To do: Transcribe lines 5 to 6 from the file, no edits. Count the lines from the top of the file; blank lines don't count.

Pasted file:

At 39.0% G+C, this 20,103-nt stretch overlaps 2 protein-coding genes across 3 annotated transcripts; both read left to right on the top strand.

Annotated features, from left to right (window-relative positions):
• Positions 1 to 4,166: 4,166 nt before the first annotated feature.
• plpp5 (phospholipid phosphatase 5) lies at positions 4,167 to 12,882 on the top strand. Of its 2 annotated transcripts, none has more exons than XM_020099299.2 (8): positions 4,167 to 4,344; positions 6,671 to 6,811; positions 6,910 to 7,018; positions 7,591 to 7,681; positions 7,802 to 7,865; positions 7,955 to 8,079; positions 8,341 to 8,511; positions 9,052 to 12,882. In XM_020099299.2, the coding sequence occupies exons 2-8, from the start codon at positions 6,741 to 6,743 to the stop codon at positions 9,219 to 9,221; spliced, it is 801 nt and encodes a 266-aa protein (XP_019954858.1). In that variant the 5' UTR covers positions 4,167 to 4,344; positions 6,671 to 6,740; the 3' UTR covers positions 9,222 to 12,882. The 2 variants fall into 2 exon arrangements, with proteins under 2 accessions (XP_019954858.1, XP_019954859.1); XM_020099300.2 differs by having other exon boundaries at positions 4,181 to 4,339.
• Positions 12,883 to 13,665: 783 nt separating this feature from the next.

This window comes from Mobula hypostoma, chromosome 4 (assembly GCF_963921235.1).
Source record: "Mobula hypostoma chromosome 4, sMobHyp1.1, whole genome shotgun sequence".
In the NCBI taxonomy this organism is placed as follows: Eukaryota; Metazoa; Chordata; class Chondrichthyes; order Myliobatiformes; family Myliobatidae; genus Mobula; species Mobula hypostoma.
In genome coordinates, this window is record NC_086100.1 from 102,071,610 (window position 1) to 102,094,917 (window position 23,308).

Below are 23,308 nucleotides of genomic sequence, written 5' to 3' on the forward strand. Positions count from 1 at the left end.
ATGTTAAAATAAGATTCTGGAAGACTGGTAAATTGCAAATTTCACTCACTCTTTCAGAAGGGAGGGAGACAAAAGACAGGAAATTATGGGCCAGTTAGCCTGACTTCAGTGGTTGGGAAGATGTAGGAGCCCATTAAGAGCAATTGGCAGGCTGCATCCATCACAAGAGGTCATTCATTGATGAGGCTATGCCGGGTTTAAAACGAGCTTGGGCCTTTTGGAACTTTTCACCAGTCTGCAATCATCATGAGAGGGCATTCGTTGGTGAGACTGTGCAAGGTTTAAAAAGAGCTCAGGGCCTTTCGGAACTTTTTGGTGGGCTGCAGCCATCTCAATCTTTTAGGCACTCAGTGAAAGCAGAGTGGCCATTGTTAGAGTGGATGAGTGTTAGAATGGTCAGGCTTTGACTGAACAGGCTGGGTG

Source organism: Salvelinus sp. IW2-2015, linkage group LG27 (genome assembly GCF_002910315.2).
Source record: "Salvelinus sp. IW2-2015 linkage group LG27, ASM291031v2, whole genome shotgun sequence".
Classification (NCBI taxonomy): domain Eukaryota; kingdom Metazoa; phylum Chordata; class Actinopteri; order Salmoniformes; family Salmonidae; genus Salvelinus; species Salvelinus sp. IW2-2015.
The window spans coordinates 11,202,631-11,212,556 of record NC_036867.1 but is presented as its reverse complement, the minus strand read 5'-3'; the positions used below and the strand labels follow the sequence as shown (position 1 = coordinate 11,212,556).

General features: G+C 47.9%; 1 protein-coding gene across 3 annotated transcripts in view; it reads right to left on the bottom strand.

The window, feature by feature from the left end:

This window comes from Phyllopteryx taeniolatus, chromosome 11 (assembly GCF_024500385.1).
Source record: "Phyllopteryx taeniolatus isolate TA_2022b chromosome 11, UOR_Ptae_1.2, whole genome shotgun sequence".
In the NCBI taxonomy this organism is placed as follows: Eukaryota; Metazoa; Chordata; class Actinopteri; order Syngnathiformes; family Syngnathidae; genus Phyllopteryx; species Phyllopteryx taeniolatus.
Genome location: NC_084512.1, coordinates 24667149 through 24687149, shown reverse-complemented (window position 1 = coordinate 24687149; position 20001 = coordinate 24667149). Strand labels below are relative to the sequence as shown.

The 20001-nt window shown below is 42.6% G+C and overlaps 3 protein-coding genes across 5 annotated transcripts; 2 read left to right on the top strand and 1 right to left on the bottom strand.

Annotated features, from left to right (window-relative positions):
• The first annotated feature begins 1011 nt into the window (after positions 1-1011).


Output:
• Positions 12,883 to 13,665: 783 nt separating this feature from the next.

This window comes from Mobula hypostoma, chromosome 4 (assembly GCF_963921235.1).